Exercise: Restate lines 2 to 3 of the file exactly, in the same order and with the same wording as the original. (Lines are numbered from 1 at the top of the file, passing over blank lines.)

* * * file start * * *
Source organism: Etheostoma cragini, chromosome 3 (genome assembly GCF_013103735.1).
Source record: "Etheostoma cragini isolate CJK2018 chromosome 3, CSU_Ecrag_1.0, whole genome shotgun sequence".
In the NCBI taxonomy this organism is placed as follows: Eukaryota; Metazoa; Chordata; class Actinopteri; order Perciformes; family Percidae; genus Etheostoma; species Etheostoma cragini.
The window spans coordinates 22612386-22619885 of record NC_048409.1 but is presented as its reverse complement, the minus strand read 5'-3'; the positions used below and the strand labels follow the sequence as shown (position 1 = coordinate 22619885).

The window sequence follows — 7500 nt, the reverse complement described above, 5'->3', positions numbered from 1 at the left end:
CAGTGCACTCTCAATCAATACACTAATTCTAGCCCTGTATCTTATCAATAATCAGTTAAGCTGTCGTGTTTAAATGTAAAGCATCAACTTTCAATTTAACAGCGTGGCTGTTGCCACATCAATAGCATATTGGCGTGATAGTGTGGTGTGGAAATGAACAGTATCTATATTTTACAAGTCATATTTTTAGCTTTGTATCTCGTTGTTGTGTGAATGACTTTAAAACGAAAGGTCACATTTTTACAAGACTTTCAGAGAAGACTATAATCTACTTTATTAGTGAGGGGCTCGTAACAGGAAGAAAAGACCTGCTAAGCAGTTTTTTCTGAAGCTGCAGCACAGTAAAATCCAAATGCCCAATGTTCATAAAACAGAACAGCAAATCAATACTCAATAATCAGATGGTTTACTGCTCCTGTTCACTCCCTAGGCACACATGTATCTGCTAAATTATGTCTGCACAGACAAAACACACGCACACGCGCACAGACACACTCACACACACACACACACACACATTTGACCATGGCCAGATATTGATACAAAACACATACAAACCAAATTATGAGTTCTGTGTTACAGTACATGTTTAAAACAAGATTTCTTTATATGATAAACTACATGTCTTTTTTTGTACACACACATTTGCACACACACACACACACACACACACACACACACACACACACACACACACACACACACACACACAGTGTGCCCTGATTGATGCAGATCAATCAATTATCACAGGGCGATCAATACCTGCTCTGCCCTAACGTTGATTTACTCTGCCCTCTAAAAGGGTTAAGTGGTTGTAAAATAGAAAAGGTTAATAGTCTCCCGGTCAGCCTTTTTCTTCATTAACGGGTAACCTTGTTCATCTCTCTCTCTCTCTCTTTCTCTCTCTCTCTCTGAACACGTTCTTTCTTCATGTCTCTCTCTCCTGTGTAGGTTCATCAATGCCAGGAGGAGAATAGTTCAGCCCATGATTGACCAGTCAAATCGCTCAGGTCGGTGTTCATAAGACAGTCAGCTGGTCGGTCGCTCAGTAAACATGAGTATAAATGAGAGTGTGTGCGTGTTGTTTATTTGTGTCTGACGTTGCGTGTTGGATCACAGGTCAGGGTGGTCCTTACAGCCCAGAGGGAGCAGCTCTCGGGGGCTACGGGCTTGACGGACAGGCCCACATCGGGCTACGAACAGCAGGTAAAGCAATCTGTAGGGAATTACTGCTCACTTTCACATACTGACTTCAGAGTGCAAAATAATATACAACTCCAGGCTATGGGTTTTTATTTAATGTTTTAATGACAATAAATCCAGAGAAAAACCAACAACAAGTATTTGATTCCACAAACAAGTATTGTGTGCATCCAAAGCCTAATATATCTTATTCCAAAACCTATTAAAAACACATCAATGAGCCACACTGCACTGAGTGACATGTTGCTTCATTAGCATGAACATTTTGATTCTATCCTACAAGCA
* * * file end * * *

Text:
Source record: "Etheostoma cragini isolate CJK2018 chromosome 3, CSU_Ecrag_1.0, whole genome shotgun sequence".
In the NCBI taxonomy this organism is placed as follows: Eukaryota; Metazoa; Chordata; class Actinopteri; order Perciformes; family Percidae; genus Etheostoma; species Etheostoma cragini.